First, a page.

Signing Deaf communities experienced particularly egregious language barriers to accessing healthcare information during the pandemic. According to a review conducted by Open Inclusion, focused on key UK Government and health service websites, apps and social media sites, the vast majority of important COVID-19 information was found to have no BSL interpretation at all, and much information in written format was inadequate to the needs of Deaf readers (Napier and Adam 2023). While government public health briefings in Scotland, Wales and Northern Ireland routinely had on-platform sign language interpreters, access to information for Deaf BSL users in England was not provided by the UK government from the briefing room but only by the broadcaster (BBC). This practice became the subject of a judicial review in the high court, with a charge that it breached the 2010 Equality Act. In July 2021, the court rejected the UK Government’s argument ‘that Deaf people were not at a substantial disadvantage in not having an interpreter because, amongst other things, they had subtitles’ and instead ruled that ‘[t]here was a clear barrier for a vulnerable and marginalised group, undermining accessibility of information. The message was blocked or scrambled or delayed. … The lack of provision – the provision of subtitles only – was a failure of inclusion, suggestive of not being thought about, which serve to disempower, to frustrate and to marginalize’. The judgement declared that ‘the failure to provide BSL Interpreters for the Data Briefings was a Breach of the Cabinet Office’s duty to make Reasonable Adjustments’. It was noted that subtitles are not an adequate solution for Deaf BSL users because this fast-moving text containing technical information is given in a language that is not their first and assumes an often-unachievable level of literacy. For information to be accessible and meaningful, it must be translated bearing in mind the needs of the intended recipients, not simply transcribed. This can be ensured by pre-testing translations with the target community against WHO’s AAAQ framework: availability, accessibility, acceptability and quality. These key criteria can only be met when linguistic, cultural, and contextual factors are addressed successfully.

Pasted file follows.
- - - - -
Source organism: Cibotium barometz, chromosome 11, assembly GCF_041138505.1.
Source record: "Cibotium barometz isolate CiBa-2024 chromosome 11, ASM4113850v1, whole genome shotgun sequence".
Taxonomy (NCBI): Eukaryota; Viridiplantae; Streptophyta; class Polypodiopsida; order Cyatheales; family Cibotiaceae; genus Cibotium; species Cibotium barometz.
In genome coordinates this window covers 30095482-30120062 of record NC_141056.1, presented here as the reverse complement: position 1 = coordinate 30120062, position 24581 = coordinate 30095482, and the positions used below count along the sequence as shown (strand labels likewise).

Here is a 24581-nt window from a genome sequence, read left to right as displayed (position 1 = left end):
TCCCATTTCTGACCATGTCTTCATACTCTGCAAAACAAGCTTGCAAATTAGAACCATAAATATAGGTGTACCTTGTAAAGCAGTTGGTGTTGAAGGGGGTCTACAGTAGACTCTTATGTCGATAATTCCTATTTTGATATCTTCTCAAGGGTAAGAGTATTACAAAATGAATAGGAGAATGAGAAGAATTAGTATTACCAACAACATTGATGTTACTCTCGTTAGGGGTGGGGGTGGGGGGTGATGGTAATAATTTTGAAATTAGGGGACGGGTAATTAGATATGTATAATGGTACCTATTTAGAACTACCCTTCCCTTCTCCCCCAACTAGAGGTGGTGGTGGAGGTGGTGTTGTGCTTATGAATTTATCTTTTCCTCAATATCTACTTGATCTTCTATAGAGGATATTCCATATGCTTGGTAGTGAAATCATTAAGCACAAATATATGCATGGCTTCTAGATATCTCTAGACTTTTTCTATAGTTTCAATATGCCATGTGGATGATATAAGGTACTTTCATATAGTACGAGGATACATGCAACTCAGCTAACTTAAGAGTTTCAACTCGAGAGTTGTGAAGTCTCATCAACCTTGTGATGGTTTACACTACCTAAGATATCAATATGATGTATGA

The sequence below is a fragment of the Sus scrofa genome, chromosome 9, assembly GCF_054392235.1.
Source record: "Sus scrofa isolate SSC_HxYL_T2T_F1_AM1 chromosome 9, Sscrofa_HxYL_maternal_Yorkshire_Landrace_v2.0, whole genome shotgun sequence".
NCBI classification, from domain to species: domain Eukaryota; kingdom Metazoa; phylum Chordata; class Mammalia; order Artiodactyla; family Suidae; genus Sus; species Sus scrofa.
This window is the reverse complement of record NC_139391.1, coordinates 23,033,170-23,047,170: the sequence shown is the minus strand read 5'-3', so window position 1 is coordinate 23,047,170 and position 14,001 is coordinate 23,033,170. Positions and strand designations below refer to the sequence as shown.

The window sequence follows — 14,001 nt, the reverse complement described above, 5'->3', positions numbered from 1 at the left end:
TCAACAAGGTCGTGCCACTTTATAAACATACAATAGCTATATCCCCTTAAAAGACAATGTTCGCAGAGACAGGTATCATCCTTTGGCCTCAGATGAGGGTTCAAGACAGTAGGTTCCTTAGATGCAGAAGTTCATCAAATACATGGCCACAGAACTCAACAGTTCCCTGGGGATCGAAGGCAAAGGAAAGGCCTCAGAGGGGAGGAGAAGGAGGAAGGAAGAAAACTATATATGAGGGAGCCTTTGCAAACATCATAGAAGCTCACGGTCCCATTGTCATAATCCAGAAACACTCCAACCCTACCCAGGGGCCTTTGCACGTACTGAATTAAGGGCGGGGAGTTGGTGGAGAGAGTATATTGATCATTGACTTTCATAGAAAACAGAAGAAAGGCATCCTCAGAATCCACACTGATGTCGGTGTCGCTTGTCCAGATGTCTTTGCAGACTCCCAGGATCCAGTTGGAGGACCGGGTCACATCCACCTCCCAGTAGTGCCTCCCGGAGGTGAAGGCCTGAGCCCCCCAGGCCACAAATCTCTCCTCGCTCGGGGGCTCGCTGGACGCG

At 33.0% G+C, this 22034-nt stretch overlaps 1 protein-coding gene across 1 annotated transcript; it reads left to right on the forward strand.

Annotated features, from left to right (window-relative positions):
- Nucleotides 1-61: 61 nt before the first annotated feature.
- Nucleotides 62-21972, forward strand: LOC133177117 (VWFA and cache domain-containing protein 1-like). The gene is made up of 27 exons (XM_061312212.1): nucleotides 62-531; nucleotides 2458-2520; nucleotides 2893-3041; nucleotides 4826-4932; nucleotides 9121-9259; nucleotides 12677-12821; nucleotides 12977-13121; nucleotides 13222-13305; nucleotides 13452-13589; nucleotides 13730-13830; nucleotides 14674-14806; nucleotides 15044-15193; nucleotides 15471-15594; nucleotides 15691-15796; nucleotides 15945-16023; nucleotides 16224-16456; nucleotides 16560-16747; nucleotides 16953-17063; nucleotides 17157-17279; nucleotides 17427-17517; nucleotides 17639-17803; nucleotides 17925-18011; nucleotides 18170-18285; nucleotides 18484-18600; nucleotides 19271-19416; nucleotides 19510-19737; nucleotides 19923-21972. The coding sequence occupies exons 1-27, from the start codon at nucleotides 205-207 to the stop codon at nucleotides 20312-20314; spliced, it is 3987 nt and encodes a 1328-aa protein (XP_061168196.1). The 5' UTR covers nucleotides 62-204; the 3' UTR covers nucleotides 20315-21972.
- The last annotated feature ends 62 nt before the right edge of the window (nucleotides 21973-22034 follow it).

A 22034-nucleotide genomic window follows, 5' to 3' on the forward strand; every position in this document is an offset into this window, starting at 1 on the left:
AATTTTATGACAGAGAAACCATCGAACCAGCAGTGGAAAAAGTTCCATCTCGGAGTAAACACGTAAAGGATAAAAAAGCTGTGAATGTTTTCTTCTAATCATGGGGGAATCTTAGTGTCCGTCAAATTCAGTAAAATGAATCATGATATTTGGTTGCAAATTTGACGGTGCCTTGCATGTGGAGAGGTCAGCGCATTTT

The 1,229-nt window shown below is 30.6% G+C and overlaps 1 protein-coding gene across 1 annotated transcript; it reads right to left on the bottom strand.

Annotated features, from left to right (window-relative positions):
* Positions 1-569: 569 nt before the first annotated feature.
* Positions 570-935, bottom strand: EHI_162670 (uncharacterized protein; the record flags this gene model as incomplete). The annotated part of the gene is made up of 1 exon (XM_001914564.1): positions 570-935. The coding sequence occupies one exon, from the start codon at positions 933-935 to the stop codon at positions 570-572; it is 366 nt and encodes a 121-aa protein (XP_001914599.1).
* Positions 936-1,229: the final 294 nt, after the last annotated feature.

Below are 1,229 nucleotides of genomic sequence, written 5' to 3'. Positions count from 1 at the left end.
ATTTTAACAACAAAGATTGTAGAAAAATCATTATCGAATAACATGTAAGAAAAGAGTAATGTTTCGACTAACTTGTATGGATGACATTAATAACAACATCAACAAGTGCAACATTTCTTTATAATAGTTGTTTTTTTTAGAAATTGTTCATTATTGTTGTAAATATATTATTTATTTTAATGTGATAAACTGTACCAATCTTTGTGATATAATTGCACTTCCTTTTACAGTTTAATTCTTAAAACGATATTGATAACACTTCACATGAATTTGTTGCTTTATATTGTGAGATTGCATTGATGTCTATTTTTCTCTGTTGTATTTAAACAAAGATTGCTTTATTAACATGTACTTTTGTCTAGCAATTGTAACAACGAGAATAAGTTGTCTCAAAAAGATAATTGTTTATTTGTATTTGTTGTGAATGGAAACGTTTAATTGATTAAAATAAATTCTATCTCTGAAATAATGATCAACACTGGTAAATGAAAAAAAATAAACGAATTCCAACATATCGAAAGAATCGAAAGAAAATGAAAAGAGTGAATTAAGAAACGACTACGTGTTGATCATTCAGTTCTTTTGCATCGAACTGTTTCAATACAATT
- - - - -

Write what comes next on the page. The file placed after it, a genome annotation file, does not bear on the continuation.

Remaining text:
In their survey of communicative needs and challenges of Deaf signers in England, Napier and Adam (2023) discovered that over half of their respondents found official UK Government information about COVID-19 (including official restrictions, lockdown rules, etc.) ‘difficult or impossible to understand’, and almost two-thirds ‘were worried about their personal health, safety and well-being as a result of a lack of accessible and understandable government information’. Consequently, many of them had to seek alternative ways of obtaining health information, turning to family, friends, NGOs and community groups – at the risk that the content received through these channels may not be (entirely) correct, current, reliable or official. A small-scale study of Deaf signers in Flanders (Rijckaert and Gebruers 2023) highlighted precisely these and similar concerns. The COVID-19 pandemic has been accompanied by an infodemic: its excessive volume required effort and skill to identify and prioritise relevant elements. In this context, videos in Flemish Sign Language, developed voluntarily by a Deaf-led media company were received as ‘clear, concise, comprehensible and easy to process compared to other news sources’ (Rijckaert and Gebruers 2023: 184). Adequate language quality and quantity – ensured by using professional interpreters who are also meaningfully connected with the Deaf community (for example, by being Deaf themselves) – were found to be key elements building the credibility of the message, and subsequently trust in its reliability.